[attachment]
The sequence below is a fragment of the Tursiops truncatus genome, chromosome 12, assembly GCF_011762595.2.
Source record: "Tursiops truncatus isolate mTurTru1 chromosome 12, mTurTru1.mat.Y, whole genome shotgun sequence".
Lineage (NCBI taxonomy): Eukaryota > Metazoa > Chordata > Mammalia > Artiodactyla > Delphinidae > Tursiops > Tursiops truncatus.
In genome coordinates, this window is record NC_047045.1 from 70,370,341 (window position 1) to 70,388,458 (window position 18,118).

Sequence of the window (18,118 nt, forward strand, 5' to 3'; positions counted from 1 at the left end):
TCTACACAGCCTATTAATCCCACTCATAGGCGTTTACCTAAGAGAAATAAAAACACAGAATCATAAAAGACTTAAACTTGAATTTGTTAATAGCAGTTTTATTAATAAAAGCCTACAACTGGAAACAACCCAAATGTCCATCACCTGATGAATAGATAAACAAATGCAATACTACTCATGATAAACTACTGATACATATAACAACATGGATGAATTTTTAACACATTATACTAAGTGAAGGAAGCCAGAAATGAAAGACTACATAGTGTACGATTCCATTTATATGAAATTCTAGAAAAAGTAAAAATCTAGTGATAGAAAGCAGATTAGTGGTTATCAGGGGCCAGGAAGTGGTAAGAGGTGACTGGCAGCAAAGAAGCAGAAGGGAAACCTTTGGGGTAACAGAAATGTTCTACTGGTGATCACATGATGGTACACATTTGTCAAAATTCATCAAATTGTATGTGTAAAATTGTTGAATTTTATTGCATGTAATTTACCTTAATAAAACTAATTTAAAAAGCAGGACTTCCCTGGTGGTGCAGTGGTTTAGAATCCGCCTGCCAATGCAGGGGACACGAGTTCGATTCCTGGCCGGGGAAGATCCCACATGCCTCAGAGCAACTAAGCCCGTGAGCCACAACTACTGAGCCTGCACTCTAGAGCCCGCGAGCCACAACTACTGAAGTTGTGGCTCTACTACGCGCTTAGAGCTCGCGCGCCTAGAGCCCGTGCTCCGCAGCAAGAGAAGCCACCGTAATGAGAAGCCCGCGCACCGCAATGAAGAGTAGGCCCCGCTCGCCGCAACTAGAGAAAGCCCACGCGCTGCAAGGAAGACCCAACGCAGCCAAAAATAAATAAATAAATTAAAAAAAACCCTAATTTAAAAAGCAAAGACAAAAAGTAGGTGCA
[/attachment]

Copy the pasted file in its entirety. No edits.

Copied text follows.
The sequence below is a fragment of the Tursiops truncatus genome, chromosome 12, assembly GCF_011762595.2.
Source record: "Tursiops truncatus isolate mTurTru1 chromosome 12, mTurTru1.mat.Y, whole genome shotgun sequence".
Lineage (NCBI taxonomy): Eukaryota > Metazoa > Chordata > Mammalia > Artiodactyla > Delphinidae > Tursiops > Tursiops truncatus.
In genome coordinates, this window is record NC_047045.1 from 70,370,341 (window position 1) to 70,388,458 (window position 18,118).

Sequence of the window (18,118 nt, forward strand, 5' to 3'; positions counted from 1 at the left end):
TCTACACAGCCTATTAATCCCACTCATAGGCGTTTACCTAAGAGAAATAAAAACACAGAATCATAAAAGACTTAAACTTGAATTTGTTAATAGCAGTTTTATTAATAAAAGCCTACAACTGGAAACAACCCAAATGTCCATCACCTGATGAATAGATAAACAAATGCAATACTACTCATGATAAACTACTGATACATATAACAACATGGATGAATTTTTAACACATTATACTAAGTGAAGGAAGCCAGAAATGAAAGACTACATAGTGTACGATTCCATTTATATGAAATTCTAGAAAAAGTAAAAATCTAGTGATAGAAAGCAGATTAGTGGTTATCAGGGGCCAGGAAGTGGTAAGAGGTGACTGGCAGCAAAGAAGCAGAAGGGAAACCTTTGGGGTAACAGAAATGTTCTACTGGTGATCACATGATGGTACACATTTGTCAAAATTCATCAAATTGTATGTGTAAAATTGTTGAATTTTATTGCATGTAATTTACCTTAATAAAACTAATTTAAAAAGCAGGACTTCCCTGGTGGTGCAGTGGTTTAGAATCCGCCTGCCAATGCAGGGGACACGAGTTCGATTCCTGGCCGGGGAAGATCCCACATGCCTCAGAGCAACTAAGCCCGTGAGCCACAACTACTGAGCCTGCACTCTAGAGCCCGCGAGCCACAACTACTGAAGTTGTGGCTCTACTACGCGCTTAGAGCTCGCGCGCCTAGAGCCCGTGCTCCGCAGCAAGAGAAGCCACCGTAATGAGAAGCCCGCGCACCGCAATGAAGAGTAGGCCCCGCTCGCCGCAACTAGAGAAAGCCCACGCGCTGCAAGGAAGACCCAACGCAGCCAAAAATAAATAAATAAATTAAAAAAAACCCTAATTTAAAAAGCAAAGACAAAAAGTAGGTGCA